Tuesday, December 21, 2010
Prepare For A Photo Expedition
Tom Bol offers his insight on how to get ready when you’re going to be out for more than just a day hike
The lightest-weight food options are freeze-dried foods by companies like Mountain House. These meals weigh 10 ounces and only need boiling water to prepare. They’re more expensive than boxed macaroni and cheese, but if weight is your main concern, freeze-dried meals are the way to go.
If you’re planning a long trip—two weeks or longer—pay attention to your rations. Spending time in the backcountry requires a lot of energy. Your appetite will grow as you spend more time in the field. Also, if you plan to go to higher elevations, choose foods that sound appealing. Altitude dampens your desire to eat and drink. Everything takes more work with less oxygen at high altitude, and eating becomes more of a chore than a desire. We once brought thousands of energy bars on a mountaineering trip to India. Early on in the expedition, they tasted great. But as we got higher on the mountain, I began to dislike the bars. By the end of the trip, I could barely choke one down without getting nauseous!
Today, more than ever, we’re electronically connected with the world. Cell phones, iPods, laptops and digital cameras all need power. For a short trip, you only need to bring an extra battery for your camera. But what if you’re going on an expedition for a week or longer?
I have come to love lightweight, portable solar panels that roll up into a tube for transport. They come in a variety of sizes and weigh around a pound for the large version and 6.5 ounces for the small version. They come with a car lighter adapter; you just need to buy a car battery recharger for your specific camera battery. In direct sun, recharge times range from two to five hours, depending on the camera battery style.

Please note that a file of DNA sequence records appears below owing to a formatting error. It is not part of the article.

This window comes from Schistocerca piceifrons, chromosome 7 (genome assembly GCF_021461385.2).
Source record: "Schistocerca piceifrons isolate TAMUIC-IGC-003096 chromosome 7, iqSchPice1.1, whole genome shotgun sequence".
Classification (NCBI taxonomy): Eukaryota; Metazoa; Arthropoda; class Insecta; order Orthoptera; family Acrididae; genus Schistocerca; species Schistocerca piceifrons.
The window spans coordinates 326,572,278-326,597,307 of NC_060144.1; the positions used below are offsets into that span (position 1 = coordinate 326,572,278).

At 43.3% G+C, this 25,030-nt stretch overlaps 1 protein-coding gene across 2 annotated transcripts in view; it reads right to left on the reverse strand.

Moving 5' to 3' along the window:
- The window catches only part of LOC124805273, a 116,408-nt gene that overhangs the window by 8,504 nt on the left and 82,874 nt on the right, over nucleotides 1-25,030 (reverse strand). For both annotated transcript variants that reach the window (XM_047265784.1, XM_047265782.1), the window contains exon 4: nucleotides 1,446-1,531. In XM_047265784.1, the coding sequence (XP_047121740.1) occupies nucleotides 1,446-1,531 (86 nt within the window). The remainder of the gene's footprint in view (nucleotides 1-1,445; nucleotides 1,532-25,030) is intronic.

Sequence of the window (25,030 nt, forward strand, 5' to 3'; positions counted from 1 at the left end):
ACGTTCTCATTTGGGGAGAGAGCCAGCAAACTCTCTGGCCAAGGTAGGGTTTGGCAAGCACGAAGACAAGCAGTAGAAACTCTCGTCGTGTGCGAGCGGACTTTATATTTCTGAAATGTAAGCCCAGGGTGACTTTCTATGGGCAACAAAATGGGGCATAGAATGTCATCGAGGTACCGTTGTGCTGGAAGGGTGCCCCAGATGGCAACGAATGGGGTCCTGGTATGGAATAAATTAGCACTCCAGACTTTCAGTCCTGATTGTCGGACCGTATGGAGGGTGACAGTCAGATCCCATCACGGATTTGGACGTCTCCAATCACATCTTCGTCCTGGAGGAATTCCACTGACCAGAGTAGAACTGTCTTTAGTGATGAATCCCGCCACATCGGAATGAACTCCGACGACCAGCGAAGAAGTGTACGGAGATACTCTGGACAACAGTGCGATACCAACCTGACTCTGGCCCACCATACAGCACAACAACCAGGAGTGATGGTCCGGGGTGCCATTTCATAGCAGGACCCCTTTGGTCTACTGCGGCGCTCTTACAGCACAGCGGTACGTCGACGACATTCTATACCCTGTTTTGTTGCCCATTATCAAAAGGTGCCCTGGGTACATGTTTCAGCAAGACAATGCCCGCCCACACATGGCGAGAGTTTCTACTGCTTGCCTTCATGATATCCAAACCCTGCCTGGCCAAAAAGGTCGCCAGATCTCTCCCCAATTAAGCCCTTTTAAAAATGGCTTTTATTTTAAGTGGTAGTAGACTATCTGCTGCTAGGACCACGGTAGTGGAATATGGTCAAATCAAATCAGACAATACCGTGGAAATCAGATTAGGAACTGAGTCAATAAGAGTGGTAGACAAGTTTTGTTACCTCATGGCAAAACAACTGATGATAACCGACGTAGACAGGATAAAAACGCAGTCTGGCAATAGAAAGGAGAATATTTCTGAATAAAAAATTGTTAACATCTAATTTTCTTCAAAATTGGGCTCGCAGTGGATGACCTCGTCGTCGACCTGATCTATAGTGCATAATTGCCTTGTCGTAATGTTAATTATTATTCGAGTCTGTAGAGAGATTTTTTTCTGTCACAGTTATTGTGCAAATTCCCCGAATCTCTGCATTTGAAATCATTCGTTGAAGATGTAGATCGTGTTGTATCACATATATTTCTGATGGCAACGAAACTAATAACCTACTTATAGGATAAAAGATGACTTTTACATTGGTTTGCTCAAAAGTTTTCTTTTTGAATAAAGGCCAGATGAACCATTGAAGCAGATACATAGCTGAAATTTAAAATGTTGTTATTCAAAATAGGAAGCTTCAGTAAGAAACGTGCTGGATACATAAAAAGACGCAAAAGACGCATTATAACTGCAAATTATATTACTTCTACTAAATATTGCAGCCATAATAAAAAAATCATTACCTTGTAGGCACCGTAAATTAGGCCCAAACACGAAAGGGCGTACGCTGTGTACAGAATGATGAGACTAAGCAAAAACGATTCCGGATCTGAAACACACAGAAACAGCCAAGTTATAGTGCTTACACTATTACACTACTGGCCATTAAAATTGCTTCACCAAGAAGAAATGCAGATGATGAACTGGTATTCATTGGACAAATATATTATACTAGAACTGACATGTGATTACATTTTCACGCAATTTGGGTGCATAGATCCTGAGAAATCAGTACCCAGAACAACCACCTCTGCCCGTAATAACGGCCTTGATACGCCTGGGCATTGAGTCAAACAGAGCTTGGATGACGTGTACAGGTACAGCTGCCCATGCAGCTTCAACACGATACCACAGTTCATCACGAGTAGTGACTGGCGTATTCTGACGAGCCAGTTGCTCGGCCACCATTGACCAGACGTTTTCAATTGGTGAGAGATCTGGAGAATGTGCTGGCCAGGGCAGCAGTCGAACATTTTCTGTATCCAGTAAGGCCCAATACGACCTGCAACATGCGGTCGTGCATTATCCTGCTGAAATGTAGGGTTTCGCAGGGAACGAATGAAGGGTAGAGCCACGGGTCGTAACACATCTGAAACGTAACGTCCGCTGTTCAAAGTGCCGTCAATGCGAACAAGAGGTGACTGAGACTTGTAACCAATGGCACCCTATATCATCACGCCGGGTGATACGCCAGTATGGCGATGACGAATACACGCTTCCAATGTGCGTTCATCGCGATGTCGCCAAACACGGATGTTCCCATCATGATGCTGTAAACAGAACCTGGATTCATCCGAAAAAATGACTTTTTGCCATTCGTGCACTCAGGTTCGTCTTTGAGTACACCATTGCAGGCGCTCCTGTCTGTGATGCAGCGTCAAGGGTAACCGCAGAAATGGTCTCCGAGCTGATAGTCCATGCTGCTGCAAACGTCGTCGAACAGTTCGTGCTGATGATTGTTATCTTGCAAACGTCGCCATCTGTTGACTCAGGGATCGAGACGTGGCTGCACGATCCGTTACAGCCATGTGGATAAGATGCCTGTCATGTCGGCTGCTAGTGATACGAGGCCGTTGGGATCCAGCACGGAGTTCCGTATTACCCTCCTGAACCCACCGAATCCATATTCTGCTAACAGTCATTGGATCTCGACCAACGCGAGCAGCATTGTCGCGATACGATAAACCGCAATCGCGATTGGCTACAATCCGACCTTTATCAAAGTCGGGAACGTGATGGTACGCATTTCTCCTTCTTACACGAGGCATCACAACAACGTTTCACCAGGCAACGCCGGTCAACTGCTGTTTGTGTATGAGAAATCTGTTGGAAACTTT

Putting It All Together
Last summer, I helped teach a unique photo workshop. Unlike other workshops, this was a backcountry photo workshop where participants hiked with all their gear into a remote part of Alaska. I taught this class with Colby Coombs, the owner of the Alaska Mountaineering School, an authority on backcountry travel and a veteran of countless expeditions. We started the trip by outfitting everyone with lightweight camping gear and narrowing down our camera gear to the necessities. Our goal was to hike into the south side of Denali to find new, original angles of this often-photographed peak.
We started our hike with 35-pound packs and a slight drizzle falling from gray skies. After gaining some elevation, we established camp on a tundra ridge with small ponds in the foreground. Now we only needed the weather to cooperate.
On our second morning, we woke to crystal-clear skies and the mighty Alaska range stretched out in front of us. Denali was towering over the rolling tundra hills. We spent the morning creating images of Denali reflected in the tundra ponds. Later, a black bear wandered by camp. And the best part? We were the only photographers there, and our images were unique. Backcountry photography is well worth the effort.
You can see more of Tom Bol’s work on his website at www.tombolphoto.com.
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